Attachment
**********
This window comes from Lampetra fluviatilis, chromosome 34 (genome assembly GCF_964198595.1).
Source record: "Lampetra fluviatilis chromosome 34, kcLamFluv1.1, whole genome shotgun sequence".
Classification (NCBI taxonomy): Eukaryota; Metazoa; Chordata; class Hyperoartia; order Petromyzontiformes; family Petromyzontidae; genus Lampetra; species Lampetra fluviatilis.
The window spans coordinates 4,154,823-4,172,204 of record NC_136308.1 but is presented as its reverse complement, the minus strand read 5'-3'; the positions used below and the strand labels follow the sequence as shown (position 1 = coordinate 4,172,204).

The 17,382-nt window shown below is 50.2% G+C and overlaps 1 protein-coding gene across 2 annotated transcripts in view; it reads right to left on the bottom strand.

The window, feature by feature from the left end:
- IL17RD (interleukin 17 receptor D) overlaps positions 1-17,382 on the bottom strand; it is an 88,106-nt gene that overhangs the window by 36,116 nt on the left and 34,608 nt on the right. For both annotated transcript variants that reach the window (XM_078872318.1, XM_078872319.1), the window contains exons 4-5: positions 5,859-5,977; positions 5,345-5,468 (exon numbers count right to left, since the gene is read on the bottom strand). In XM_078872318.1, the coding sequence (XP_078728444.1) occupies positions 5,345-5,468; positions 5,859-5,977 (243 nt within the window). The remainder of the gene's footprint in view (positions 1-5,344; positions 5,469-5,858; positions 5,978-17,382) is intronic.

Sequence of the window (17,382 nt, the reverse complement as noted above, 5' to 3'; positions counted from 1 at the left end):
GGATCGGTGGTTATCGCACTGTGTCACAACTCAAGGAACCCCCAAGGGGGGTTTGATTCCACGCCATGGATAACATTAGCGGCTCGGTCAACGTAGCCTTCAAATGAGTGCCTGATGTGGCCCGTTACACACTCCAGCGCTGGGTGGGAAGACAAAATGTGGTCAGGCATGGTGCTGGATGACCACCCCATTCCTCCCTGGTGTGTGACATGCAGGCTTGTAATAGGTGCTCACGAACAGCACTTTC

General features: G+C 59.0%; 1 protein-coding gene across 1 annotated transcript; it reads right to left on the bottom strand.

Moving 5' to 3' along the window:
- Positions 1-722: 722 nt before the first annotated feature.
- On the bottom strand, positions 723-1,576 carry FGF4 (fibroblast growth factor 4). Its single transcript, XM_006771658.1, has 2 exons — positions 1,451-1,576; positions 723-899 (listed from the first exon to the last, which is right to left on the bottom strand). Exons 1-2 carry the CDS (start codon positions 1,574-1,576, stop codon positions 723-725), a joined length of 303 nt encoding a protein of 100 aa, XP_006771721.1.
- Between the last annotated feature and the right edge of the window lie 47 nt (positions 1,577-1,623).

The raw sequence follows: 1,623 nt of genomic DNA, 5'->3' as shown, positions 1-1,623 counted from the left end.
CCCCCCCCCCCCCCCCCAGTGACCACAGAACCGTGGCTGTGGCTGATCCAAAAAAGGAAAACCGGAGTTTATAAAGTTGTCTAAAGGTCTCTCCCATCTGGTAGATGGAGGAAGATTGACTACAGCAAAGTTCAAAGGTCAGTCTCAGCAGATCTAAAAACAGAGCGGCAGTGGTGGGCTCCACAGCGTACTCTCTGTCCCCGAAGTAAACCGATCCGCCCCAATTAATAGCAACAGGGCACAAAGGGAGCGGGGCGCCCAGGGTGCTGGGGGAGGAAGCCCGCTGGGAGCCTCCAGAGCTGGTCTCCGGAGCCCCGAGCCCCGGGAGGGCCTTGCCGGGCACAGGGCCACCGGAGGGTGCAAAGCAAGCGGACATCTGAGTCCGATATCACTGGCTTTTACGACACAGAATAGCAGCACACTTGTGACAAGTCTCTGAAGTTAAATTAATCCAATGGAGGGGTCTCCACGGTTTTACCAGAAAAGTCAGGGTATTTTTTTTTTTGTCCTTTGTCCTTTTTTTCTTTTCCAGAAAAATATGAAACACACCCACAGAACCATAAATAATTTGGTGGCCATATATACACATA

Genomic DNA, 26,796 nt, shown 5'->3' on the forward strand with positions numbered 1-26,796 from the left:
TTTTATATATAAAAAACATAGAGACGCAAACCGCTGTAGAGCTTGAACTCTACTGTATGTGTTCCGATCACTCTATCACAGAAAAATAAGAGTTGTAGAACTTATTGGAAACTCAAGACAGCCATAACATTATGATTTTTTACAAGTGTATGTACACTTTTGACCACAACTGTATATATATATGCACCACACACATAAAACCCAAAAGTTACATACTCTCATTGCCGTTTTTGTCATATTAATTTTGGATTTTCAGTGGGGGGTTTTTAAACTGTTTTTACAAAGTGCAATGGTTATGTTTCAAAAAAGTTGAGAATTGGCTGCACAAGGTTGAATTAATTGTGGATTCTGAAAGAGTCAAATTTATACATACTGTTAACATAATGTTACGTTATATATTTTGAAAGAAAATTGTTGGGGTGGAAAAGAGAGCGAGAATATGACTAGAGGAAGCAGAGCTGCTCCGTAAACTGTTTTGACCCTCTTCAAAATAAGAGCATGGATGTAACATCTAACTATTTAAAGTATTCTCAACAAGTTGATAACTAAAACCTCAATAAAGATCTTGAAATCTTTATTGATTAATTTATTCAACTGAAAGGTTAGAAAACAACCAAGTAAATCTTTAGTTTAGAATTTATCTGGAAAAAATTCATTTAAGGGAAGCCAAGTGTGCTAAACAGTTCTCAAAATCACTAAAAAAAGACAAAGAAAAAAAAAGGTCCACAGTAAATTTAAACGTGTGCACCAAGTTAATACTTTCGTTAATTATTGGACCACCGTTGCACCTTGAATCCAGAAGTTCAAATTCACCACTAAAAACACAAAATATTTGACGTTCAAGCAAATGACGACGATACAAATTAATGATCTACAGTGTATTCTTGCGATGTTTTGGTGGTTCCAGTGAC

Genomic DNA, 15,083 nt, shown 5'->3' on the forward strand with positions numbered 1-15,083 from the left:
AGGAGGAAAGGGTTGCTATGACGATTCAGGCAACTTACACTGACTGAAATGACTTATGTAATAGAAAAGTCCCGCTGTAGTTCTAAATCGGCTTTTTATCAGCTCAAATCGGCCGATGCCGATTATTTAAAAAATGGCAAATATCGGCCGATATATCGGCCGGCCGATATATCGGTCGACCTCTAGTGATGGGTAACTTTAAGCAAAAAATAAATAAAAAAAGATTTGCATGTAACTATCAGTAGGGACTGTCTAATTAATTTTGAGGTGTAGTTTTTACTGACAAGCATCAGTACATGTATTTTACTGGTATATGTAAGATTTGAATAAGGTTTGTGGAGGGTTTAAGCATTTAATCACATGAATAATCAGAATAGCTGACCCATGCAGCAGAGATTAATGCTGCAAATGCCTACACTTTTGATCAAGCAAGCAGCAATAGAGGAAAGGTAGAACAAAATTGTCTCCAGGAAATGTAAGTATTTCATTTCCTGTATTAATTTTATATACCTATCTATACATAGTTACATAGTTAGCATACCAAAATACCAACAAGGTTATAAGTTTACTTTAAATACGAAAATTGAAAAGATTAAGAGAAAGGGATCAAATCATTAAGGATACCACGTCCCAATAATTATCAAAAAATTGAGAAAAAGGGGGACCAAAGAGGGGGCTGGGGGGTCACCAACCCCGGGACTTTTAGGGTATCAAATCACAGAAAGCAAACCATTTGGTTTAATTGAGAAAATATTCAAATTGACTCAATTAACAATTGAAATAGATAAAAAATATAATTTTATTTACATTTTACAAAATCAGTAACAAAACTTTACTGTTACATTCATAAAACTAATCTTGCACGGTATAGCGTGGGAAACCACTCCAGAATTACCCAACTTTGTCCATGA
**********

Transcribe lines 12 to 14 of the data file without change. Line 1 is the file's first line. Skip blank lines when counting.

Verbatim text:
- Positions 1-722: 722 nt before the first annotated feature.
- On the bottom strand, positions 723-1,576 carry FGF4 (fibroblast growth factor 4). Its single transcript, XM_006771658.1, has 2 exons — positions 1,451-1,576; positions 723-899 (listed from the first exon to the last, which is right to left on the bottom strand). Exons 1-2 carry the CDS (start codon positions 1,574-1,576, stop codon positions 723-725), a joined length of 303 nt encoding a protein of 100 aa, XP_006771721.1.
- Between the last annotated feature and the right edge of the window lie 47 nt (positions 1,577-1,623).